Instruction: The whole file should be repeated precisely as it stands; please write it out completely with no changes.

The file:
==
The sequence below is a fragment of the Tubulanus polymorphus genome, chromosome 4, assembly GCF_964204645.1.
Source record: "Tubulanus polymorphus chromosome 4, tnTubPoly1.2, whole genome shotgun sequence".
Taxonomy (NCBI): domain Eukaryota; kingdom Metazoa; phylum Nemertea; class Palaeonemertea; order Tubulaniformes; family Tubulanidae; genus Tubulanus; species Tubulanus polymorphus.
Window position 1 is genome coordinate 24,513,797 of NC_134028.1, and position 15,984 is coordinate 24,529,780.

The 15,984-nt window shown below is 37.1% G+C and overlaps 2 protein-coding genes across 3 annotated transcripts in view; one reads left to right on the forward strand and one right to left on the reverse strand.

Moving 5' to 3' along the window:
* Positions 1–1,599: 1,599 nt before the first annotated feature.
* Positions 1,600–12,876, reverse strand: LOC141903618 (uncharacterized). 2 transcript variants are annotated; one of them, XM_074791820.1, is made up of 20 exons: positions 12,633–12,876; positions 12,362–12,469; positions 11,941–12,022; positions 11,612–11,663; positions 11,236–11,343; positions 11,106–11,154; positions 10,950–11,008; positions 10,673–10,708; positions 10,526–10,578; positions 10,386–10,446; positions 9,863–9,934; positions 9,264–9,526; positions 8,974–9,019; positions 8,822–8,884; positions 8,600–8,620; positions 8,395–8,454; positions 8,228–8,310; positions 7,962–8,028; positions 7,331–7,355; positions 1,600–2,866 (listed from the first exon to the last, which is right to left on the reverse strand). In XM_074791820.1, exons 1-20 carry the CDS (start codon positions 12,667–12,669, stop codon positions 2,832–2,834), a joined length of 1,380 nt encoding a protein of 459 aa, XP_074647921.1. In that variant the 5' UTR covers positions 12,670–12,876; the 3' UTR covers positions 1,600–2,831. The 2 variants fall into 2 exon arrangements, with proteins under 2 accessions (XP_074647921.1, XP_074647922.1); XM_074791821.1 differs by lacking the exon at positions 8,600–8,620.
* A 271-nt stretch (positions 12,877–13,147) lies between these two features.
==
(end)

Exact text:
The sequence below is a fragment of the Tubulanus polymorphus genome, chromosome 4, assembly GCF_964204645.1.
Source record: "Tubulanus polymorphus chromosome 4, tnTubPoly1.2, whole genome shotgun sequence".
Taxonomy (NCBI): domain Eukaryota; kingdom Metazoa; phylum Nemertea; class Palaeonemertea; order Tubulaniformes; family Tubulanidae; genus Tubulanus; species Tubulanus polymorphus.
Window position 1 is genome coordinate 24,513,797 of NC_134028.1, and position 15,984 is coordinate 24,529,780.

The 15,984-nt window shown below is 37.1% G+C and overlaps 2 protein-coding genes across 3 annotated transcripts in view; one reads left to right on the forward strand and one right to left on the reverse strand.

Moving 5' to 3' along the window:
* Positions 1–1,599: 1,599 nt before the first annotated feature.
* Positions 1,600–12,876, reverse strand: LOC141903618 (uncharacterized). 2 transcript variants are annotated; one of them, XM_074791820.1, is made up of 20 exons: positions 12,633–12,876; positions 12,362–12,469; positions 11,941–12,022; positions 11,612–11,663; positions 11,236–11,343; positions 11,106–11,154; positions 10,950–11,008; positions 10,673–10,708; positions 10,526–10,578; positions 10,386–10,446; positions 9,863–9,934; positions 9,264–9,526; positions 8,974–9,019; positions 8,822–8,884; positions 8,600–8,620; positions 8,395–8,454; positions 8,228–8,310; positions 7,962–8,028; positions 7,331–7,355; positions 1,600–2,866 (listed from the first exon to the last, which is right to left on the reverse strand). In XM_074791820.1, exons 1-20 carry the CDS (start codon positions 12,667–12,669, stop codon positions 2,832–2,834), a joined length of 1,380 nt encoding a protein of 459 aa, XP_074647921.1. In that variant the 5' UTR covers positions 12,670–12,876; the 3' UTR covers positions 1,600–2,831. The 2 variants fall into 2 exon arrangements, with proteins under 2 accessions (XP_074647921.1, XP_074647922.1); XM_074791821.1 differs by lacking the exon at positions 8,600–8,620.
* A 271-nt stretch (positions 12,877–13,147) lies between these two features.